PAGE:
Why you shouldn’t have known…..

Narcissism is a term that is banded round with such frequency nowadays that it can be hard to work out who ‘isn’t’ being accused of the fate of the narcissistic personality.

So what does it mean? 

Whilst one school of thought will brand the narcissist as the person who is in love with themselves, posting endless selfies on social media and going out of their way to ensure that attention is focussed on them the true narcissist which entered the psychology books and magazines has a deeper secret.

A narcissist is defined as being ‘a person who has an excessive interest in or admiration of themselves.’

Narcissistic Personality Disorder, the process affecting the lives of innocent women and men every day is a pattern of abnormal behaviour which the narcissist not only has this excessive interest in themselves but combines it with a pattern of non-empathy in which they have no understanding of other people’s feelings and in their pursuit of power, success or self-satisfaction will often take advantage of those around them.  Often arrogant, self-confident and manipulative involvement with them is often to catastrophic affect.


“The fairytale beginning to the relationship sees itself falling into the clutches of the evil dragon as it holds you above a fire pit desperately hoping to be able to continue breathing as the reality of the situation sinks in.”


We will regularly read stories of individuals who have found themselves struck by such an individual, bowled over by their over the top gestures, attention and film like romantic gestures only to later discover an individual who is living a double life, duped out of money or objects, living with a serial liar or fraud and quite the polar opposite of the person that they thought. The greatest issue? The narcissist sees absolutely NO issue with their behaviours – they will even go so far as to make it your fault and in their ability to develop patterns of conversation in which they lay down psychological confusion you may even find yourself blaming yourself for something that you honestly would have had no clue about. You can argue with them until you are literally blue in the face and there will be no response, the crocodile tears for affect, the words for your own benefit, a promise to change and if you give them another chance – a repeat of the behaviours. These traits are most common in men but can be found in women and generally start in adulthood, although signs can be seen earlier in some cases.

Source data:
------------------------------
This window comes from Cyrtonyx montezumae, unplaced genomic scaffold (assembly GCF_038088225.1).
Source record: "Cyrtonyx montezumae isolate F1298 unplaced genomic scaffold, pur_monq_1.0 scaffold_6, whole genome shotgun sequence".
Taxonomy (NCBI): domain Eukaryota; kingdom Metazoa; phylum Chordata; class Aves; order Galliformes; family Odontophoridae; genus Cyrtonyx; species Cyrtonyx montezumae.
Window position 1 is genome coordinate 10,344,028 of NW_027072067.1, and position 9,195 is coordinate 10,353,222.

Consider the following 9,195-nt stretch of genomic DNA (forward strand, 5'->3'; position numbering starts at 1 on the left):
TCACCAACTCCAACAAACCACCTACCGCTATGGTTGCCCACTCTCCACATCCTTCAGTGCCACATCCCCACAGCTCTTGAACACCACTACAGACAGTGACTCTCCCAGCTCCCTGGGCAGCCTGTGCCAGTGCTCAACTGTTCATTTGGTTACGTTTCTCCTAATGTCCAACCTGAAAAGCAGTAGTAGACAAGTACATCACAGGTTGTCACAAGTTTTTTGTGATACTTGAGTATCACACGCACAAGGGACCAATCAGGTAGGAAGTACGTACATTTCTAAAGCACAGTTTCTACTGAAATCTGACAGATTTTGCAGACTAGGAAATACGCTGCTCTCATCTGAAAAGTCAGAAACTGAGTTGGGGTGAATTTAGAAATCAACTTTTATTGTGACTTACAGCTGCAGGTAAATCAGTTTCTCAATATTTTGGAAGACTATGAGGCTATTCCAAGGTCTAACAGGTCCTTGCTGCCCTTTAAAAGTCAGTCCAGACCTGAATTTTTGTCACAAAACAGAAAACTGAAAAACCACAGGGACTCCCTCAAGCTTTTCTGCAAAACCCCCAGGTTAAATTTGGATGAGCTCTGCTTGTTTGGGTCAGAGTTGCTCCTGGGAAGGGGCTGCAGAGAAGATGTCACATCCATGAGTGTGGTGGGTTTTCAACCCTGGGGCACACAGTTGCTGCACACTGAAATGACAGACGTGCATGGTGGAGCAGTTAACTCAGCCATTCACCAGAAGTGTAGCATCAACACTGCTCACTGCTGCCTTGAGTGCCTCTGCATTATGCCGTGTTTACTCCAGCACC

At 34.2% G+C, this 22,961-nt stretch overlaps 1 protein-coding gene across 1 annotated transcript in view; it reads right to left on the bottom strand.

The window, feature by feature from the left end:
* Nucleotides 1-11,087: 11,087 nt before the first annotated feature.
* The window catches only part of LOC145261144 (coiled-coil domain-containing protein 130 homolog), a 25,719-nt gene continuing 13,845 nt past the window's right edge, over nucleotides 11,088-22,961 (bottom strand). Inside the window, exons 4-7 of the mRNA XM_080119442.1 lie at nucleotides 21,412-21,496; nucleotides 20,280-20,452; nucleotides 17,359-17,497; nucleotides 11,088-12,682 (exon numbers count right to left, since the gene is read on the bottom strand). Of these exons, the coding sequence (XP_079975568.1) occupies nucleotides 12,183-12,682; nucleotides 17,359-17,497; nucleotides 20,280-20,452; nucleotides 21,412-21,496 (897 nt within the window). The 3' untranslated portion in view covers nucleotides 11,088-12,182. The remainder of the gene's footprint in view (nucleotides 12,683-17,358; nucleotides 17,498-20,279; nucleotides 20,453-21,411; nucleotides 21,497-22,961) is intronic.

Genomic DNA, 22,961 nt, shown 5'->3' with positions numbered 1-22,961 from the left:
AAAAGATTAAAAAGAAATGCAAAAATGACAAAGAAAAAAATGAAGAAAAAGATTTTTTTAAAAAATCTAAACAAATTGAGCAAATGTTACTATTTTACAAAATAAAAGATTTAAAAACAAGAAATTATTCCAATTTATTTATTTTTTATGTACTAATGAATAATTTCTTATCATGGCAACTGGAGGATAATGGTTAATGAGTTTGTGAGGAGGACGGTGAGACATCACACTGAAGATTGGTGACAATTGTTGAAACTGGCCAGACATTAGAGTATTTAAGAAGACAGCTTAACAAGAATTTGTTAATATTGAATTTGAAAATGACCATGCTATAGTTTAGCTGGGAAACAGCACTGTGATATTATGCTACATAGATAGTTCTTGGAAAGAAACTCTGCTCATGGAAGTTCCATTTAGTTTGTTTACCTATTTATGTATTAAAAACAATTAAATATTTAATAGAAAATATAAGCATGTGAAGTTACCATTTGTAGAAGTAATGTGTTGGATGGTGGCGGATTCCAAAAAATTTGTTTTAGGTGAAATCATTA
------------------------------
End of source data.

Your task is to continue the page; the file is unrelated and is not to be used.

Psych central explain that the narcissist ‘often believe they are of primary importance in everybody’s life or to anyone they meet. While this pattern of behavior may be appropriate for a king in 16th Century England, it is generally considered inappropriate for most ordinary people today……People with narcissistic personality disorder often display snobbish, disdainful, or patronising attitudes.’

So why don’t we notice? 

When we are brought up our parents teach us to be ‘nice’ to one another. To trust those we care about and to help those in need. As we grow up we will learn to gauge (in most cases) those who fit into our pattern of beliefs and those who do not. Those who we find patterns of similarity with we will develop relationships with, those who don’t will remain acquaintances and occasionally people we do not wish to spend time with.

When we meet someone with a narcissistic personality we often do not register initially, often we are impressed with their forward approach, their confidence and their supposed desire to spend time with us. They often make grand gestures or maintain contact in higher frequencies than others which fulfils a desire in us and when developing a relationship with said narcissistic we will be flattered by their attention. Unless previously impacted by a similar personality our guard is down and they enter our lives in a grand gesture. Here lies the problem.

Why would you NOT want the attention from someone who appears so desirable? Who shows such interest in you? 

In most cases, even if you attempt to prevent the attention they will try a little harder and in most cases they will succeed.

They will impress friends, flatter your family and on the surface appear the perfect partner…

Until something shifts…. however it shifts so subtly we often do not even notice at first…


“I didn’t even see it coming, I thought he was the love of my life” 


Once netted in a narcissistic relationship the desire in us to be settled and loved will mean we will try our best to ‘make it work’ the victim of the narcissist will often find themselves tied in knots as they attempt to appease their demands, their expectation that their every need should be fulfilled. Very subtly at first everything becomes ‘your fault’ and before long arguments are all centred on you – even if they started it.